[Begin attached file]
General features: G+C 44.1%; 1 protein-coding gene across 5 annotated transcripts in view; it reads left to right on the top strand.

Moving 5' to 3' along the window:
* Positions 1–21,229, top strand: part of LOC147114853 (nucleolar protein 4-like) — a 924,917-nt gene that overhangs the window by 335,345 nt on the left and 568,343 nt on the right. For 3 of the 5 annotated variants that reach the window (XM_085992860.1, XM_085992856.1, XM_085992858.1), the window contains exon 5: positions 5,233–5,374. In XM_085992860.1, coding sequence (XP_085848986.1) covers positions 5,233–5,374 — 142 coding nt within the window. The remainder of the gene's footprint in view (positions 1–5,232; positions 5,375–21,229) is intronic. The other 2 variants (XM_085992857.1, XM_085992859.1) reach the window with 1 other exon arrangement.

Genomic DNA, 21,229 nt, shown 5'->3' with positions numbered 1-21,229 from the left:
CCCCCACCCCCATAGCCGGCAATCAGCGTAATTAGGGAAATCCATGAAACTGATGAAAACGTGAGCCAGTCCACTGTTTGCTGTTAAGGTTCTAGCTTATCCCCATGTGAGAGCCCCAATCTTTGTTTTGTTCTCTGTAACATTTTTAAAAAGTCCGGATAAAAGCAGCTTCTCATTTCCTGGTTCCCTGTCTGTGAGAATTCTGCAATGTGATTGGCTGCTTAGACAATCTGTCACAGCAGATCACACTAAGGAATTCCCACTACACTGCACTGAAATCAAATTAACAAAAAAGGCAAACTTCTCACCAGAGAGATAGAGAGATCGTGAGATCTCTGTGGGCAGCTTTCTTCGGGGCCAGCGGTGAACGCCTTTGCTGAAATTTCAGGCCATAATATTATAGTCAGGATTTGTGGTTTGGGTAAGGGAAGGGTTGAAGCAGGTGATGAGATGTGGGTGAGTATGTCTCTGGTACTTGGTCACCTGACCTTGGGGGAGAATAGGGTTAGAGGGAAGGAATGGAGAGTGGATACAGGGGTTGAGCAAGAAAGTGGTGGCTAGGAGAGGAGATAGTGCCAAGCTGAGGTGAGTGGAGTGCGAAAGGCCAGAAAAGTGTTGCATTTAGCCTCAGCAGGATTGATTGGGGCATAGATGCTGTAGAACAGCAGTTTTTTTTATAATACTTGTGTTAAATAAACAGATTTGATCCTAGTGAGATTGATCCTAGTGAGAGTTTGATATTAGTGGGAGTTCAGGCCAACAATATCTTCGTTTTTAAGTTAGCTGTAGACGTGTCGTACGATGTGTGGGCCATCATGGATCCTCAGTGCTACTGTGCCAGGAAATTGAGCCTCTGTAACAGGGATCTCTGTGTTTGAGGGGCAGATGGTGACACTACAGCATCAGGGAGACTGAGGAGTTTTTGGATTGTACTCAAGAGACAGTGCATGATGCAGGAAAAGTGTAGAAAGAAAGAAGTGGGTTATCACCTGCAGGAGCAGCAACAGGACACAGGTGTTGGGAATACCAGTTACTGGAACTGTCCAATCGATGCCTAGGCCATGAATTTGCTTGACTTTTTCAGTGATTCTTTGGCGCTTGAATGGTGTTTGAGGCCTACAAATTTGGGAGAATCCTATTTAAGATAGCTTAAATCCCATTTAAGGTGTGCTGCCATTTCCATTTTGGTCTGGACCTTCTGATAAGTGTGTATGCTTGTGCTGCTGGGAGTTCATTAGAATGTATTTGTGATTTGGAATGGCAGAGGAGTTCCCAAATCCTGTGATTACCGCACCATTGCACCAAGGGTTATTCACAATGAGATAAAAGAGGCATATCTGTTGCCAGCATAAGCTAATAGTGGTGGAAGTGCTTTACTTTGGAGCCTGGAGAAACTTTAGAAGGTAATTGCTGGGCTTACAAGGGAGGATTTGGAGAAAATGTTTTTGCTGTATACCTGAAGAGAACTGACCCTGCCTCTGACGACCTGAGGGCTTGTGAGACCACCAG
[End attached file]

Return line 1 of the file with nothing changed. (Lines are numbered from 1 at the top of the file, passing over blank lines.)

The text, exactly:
General features: G+C 44.1%; 1 protein-coding gene across 5 annotated transcripts in view; it reads left to right on the top strand.